Perhaps the biggest difference between the two players is: Martin was able to sweep the floor over the first half and be able to create a dribble off the ball.
Here’s a look at last year’s screenshots chart for comparison.
PJ Tucker’s shot chart:
Caleb Martin’s Shot Scheme:
At times, Tucker’s 3-point spacing wasn’t effective enough, allowing rival defenders to block the driving lanes of Jimmy Butler and Pam Adebayo and compress the floor. It happened to Martin, too, but he was willing to make more 3-point ATB or put the ball overboard to further flex the defenses—at least more than Tucker.
Martin had one of the best shooting games in Miami last year as well, smashing 40.2 percent of his attempts from distance. With Tucker’s departure combined with a bigger role for Oladipo, it could mean an increase in those opportunities for Martin next season.
But he may also be tasked with more playmaking tasks at the elbows and above the break as a delivery starter – a role he didn’t use much last season. Nor was Tucker before he was thrown into the Heat attack. The DHO is a staple of Spoelstra, and Martin’s spry rim-run provides an intriguing aspect that can turn into a killer finish.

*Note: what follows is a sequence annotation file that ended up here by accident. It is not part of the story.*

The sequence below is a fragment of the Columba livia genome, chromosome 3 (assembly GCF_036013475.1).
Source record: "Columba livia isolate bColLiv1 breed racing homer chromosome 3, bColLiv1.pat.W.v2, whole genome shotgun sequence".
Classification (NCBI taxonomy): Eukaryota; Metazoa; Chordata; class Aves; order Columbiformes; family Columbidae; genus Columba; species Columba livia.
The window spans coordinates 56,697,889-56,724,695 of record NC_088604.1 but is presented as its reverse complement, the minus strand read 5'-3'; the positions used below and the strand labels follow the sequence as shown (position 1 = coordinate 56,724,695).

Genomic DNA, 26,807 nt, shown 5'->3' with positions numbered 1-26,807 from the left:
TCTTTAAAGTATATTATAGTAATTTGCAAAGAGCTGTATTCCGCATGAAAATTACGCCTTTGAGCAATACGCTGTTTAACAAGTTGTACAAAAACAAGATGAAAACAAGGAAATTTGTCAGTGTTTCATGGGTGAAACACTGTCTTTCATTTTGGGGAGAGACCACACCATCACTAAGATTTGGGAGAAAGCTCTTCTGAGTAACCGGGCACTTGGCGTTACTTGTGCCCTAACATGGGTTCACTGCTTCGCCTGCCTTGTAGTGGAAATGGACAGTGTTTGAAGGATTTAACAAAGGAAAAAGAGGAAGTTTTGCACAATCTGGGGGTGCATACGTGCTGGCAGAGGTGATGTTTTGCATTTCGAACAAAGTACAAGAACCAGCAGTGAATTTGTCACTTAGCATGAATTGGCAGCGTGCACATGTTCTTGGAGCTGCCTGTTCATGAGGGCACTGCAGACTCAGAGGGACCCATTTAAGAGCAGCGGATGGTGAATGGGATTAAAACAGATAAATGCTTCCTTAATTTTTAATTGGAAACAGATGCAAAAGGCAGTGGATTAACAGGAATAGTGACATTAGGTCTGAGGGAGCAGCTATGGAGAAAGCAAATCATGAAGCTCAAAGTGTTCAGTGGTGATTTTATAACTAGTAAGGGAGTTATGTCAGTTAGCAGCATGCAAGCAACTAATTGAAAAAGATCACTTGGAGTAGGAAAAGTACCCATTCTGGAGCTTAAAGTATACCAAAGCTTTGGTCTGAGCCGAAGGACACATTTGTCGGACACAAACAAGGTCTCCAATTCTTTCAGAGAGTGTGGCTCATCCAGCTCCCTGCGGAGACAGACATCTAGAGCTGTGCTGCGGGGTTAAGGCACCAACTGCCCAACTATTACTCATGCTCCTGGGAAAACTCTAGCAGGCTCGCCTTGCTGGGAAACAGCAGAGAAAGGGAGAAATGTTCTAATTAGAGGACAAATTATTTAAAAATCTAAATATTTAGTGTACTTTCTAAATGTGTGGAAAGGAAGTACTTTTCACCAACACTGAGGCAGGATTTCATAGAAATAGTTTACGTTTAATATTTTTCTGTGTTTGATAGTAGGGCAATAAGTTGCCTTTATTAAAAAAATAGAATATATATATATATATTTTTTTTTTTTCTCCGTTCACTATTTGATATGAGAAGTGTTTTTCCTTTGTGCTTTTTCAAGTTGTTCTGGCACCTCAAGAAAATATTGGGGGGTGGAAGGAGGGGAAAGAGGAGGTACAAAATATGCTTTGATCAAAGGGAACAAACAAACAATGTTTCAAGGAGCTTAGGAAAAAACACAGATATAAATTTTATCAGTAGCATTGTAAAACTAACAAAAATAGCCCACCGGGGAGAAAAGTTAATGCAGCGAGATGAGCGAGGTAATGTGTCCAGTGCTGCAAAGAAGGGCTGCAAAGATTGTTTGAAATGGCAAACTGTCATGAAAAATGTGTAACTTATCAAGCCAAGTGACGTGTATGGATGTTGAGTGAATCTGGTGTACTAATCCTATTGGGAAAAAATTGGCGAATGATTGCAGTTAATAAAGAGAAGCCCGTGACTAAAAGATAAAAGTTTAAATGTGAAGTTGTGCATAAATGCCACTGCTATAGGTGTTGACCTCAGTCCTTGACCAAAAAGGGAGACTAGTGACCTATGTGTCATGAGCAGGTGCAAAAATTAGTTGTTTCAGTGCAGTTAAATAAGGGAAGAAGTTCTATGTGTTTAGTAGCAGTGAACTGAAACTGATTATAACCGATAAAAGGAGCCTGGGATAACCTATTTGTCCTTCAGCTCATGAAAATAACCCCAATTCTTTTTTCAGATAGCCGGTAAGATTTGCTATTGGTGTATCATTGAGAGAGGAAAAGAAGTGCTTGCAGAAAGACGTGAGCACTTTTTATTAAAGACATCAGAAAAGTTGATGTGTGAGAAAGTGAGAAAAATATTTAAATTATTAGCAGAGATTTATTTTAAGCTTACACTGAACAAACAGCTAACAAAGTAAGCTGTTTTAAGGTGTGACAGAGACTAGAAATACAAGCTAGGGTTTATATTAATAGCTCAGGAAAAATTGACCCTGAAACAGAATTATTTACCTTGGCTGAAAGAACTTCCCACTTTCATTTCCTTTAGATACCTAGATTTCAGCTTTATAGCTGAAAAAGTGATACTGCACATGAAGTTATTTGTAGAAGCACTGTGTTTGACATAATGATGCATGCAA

Martin will likely have to develop a sustainable float – like Tucker did – to really accentuate the offense, but his vertical sport already takes the place of Tucker, making the addition not necessary for the immediate future.
The point is: Martin Walker has some interesting traits, but it isn’t exactly like her player. The former may be more offensive than its predecessor, while the defense is still a bit behind. But that might be a trade-off that Miami can live with, at least for now. Playing alongside Adebayo and Butler – two constant defensive players – certainly has its benefits.
If Martin is able to change and at least stick to his position on the defensive end, he will still be defensive at the top. Offensively, he can, once again, save space on the ATB floor and create a better dribble than a Tucker.
However, it is conceivable that Martin excels in this role – no matter how similar or not he may be to Tucker. But only time will tell whether Really ready for this arduous task.
“I feel like I can step in and get started. No matter what the role is and what the team needs from me, I feel I can fill that void,” Martin said during an exit interview. “My game has expanded in terms of shooting, becoming more efficient and more consistent…I feel like I’ve taken big strides and feel like I’m just going to make bigger strides going forward.”